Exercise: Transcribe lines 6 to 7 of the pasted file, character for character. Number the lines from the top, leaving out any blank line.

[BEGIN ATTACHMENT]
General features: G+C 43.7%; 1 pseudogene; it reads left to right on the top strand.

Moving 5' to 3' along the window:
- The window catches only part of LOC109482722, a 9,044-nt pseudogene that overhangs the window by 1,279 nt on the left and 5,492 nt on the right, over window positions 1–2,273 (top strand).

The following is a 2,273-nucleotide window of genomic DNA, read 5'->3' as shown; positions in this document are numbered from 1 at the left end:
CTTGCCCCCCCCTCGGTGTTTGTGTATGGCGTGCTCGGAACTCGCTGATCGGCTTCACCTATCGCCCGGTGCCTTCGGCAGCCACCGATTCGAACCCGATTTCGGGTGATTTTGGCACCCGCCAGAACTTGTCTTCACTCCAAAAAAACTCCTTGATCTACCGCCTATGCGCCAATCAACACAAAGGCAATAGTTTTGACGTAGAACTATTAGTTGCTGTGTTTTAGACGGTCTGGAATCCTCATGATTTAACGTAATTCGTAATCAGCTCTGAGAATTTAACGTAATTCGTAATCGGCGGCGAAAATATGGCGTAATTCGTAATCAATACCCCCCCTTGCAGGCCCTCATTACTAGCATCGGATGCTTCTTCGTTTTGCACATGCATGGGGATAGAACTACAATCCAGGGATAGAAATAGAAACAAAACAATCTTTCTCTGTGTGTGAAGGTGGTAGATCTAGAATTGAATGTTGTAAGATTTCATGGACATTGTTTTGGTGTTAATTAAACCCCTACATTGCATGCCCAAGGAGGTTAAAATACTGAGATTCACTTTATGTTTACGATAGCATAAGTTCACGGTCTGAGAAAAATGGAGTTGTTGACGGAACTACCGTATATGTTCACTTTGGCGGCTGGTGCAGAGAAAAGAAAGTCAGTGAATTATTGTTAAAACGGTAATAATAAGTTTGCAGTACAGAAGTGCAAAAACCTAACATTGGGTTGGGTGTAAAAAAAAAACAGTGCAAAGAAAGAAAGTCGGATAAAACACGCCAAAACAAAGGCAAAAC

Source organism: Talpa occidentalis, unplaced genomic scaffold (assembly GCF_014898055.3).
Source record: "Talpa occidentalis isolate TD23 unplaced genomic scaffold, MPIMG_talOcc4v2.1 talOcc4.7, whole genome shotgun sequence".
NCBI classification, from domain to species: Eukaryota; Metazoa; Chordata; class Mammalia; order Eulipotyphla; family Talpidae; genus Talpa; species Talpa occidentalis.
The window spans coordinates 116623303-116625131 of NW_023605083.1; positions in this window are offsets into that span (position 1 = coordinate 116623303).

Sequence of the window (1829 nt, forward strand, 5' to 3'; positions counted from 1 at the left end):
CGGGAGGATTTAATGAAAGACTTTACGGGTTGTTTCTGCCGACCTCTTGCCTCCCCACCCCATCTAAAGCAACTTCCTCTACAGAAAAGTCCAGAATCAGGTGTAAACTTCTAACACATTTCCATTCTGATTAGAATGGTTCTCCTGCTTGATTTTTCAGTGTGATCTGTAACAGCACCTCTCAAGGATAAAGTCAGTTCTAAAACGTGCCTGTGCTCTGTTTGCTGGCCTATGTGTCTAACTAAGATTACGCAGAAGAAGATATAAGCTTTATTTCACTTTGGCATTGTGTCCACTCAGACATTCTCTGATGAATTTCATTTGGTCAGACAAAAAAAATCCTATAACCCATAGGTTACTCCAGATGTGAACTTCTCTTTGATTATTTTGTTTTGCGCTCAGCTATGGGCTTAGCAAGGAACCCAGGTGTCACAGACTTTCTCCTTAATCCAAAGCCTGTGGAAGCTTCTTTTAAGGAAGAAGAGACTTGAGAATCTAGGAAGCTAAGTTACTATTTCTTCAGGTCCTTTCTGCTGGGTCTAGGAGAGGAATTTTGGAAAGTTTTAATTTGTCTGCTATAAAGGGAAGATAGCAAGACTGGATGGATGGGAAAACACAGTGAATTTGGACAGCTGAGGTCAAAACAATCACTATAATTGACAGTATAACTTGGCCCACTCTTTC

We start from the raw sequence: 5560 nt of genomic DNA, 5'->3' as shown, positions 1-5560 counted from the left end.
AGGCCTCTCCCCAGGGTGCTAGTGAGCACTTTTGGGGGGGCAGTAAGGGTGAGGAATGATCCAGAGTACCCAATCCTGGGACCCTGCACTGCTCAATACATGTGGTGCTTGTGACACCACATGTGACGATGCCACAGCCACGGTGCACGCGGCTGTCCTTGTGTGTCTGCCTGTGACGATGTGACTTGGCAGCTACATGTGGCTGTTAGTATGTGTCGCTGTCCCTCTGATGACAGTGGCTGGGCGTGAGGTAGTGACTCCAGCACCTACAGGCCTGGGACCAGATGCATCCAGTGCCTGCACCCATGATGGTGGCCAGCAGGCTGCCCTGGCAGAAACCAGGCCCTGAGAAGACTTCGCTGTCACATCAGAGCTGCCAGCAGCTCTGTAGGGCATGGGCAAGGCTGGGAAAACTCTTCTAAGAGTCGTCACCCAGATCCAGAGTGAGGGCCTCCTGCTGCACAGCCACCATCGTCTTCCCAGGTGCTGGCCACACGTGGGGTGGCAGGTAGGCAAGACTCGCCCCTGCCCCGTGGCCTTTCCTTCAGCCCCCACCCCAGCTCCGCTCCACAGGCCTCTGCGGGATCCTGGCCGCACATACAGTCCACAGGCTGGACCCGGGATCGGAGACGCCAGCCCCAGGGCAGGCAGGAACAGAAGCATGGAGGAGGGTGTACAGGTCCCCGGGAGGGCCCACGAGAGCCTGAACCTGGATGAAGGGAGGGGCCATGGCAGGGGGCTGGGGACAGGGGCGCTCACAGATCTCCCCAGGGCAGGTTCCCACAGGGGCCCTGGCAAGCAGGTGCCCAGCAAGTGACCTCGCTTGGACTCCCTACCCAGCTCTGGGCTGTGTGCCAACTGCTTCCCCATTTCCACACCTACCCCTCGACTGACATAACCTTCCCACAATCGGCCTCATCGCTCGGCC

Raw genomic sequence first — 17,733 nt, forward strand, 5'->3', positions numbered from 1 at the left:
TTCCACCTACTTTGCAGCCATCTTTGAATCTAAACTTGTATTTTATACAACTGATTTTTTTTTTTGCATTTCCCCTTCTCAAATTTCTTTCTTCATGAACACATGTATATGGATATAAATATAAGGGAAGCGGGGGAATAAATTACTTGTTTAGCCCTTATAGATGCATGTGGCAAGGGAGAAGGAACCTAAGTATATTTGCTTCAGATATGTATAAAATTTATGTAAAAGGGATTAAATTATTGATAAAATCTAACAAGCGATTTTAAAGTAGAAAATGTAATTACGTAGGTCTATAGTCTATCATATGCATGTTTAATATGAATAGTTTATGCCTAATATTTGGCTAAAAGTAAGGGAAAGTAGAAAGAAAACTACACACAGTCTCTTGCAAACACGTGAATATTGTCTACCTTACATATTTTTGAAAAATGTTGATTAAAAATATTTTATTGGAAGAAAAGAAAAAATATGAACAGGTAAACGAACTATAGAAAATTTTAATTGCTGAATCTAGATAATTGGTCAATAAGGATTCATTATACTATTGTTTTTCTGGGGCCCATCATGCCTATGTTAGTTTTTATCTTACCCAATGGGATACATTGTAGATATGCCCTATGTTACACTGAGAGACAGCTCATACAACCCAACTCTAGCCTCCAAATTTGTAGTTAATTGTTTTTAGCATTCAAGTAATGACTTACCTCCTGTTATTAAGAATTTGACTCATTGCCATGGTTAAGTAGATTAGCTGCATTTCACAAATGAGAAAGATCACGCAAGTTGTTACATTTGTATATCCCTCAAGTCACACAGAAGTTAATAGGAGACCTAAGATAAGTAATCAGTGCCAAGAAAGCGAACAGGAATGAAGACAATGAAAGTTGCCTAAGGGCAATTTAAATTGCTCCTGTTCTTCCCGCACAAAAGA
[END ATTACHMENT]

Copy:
Source organism: Talpa occidentalis, unplaced genomic scaffold (assembly GCF_014898055.3).
Source record: "Talpa occidentalis isolate TD23 unplaced genomic scaffold, MPIMG_talOcc4v2.1 talOcc4.7, whole genome shotgun sequence".